View::findViewById() vs Kotlin Extension View Binding

Continuing on from the discussion originally posted in Chapter 2

I just now went through Chapter 8, where I expected this topic to come up again. One change with the 4th Edition was the placement of the EditText TextWatcher from onCreateView() to onStart(), and the explanation here makes sense. However, we are still following the findViewById() model.

I know that the Kotlin Extension does create some overhead, but per the Kotlin documentation

a speedup can be obtained with large view hierarchies due to the caching (which is from some of the overhead - and you can change the caching strategy if you like). Which method you use does dictate where in the fragment life cycle you can access the view.

This method can be used directly in onCreateView() once the view object has been inflated.

override fun onCreateView(...) {
    val view = inflater.inflate(...)
    titleField = view.findViewById( as EditText
    return view

From this point forward in the life cycle (until onDestroyView() is called), titleField now holds the EditText view object.

Kotlin Extension
Due to how the call works behind the scenes, we cannot use the Kotlin Extension until we are in onViewCreated() or later in the life cycle.

But from here forward in our life cycle, the implementation on the fragment side would be the same. We would just use crime_title instead of titleField. Plus, we don’t have the extra step of having to create an extra variable, remembering to set it, and cast it.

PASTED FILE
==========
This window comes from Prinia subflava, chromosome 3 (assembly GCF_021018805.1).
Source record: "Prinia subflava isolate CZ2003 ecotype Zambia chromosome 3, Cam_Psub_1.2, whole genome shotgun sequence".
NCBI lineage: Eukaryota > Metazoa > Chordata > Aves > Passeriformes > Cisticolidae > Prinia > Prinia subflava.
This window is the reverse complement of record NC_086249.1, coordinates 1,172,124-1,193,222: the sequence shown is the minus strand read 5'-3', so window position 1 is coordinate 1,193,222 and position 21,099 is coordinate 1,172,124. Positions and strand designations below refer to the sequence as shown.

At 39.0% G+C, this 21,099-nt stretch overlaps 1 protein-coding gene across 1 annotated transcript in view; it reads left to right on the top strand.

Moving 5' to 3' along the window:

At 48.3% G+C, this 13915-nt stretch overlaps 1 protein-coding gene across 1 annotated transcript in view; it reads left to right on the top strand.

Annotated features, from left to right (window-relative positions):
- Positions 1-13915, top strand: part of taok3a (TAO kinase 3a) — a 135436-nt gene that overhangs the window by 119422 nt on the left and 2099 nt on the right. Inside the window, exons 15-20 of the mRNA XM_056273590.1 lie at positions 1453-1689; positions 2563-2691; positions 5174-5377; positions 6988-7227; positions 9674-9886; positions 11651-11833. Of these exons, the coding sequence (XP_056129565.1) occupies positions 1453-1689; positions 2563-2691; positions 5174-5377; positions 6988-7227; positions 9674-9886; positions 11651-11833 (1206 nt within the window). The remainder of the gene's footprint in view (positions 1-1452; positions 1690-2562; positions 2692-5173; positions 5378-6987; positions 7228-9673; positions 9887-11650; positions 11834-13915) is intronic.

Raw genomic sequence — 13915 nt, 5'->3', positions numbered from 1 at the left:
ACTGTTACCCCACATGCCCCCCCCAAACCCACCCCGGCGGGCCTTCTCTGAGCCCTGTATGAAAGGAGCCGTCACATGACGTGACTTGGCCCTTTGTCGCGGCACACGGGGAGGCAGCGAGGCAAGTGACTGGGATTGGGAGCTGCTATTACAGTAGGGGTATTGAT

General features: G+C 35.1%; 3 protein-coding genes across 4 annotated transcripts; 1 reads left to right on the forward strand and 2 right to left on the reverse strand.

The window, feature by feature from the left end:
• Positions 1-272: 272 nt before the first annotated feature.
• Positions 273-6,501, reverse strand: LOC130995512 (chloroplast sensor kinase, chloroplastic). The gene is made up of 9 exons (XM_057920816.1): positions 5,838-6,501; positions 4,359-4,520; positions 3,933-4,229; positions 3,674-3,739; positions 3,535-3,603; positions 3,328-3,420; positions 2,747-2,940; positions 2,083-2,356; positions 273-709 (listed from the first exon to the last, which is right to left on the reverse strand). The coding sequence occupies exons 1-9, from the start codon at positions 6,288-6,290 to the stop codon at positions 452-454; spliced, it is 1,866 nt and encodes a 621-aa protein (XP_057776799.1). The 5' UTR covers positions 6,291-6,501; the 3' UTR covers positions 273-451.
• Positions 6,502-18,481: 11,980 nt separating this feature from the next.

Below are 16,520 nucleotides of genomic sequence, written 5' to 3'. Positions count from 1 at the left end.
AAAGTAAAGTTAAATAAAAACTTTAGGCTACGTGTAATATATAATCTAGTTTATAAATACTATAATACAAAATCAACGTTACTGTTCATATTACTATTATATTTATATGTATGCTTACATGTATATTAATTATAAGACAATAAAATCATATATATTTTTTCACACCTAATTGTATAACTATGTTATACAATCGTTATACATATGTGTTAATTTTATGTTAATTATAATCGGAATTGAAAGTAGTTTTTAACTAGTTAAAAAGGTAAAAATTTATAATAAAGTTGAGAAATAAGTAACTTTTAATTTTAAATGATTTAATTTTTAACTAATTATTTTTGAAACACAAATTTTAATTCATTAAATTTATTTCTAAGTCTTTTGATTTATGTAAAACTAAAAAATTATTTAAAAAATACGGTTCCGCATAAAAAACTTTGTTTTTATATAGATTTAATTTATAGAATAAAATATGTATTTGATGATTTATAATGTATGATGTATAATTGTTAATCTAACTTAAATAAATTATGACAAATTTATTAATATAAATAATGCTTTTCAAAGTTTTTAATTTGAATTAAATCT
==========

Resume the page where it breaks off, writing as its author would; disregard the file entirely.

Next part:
I know using the extension method works even with destroying/creating the view and detaching/attaching the fragment. I had previously gone through the 3rd edition book translating all the apps to Kotlin and used this method. There was no problem with the caching mechanism behind the scenes. The snippets of the completed CrimeDetailFragment.kt class are below:

override fun onCreateView(inflater: LayoutInflater, container: ViewGroup?, savedInstanceState: Bundle?): View? {
    Log.d(LOG_TAG, "onCreateView() called")
    return inflater.inflate(R.layout.fragment_details, container, false)

override fun onViewCreated(view: View, savedInstanceState: Bundle?) {
    super.onViewCreated(view, savedInstanceState)
    Log.d(LOG_TAG, "onViewCreated() called")

    crime_title_edit_text.setText( crime.title )
    crime_title_edit_text.addTextChangedListener(object: TextWatcher {
        override fun beforeTextChanged(s: CharSequence?, start: Int, count: Int, after: Int) {

        override fun onTextChanged(s: CharSequence?, start: Int, before: Int, count: Int) {
            crime.title = s?.toString() ?: ""
        override fun afterTextChanged(s: Editable?) {


    crime_date_button.text =
    crime_date_button.isEnabled = false 

Is there a reason to use one method over the other that I am not aware of? Does one scale better when apps become much more complex? Any other thoughts or insight would be appreciated.

1 Like

There are some discussion on reddit, and also an answer from google developer, you can check those:
Reddit Discussion
Google Developer Response

Great, thanks for posting the Developer Response.

It seems now the even better method is View Binding or Data Binding instead of the Kotlin Extension.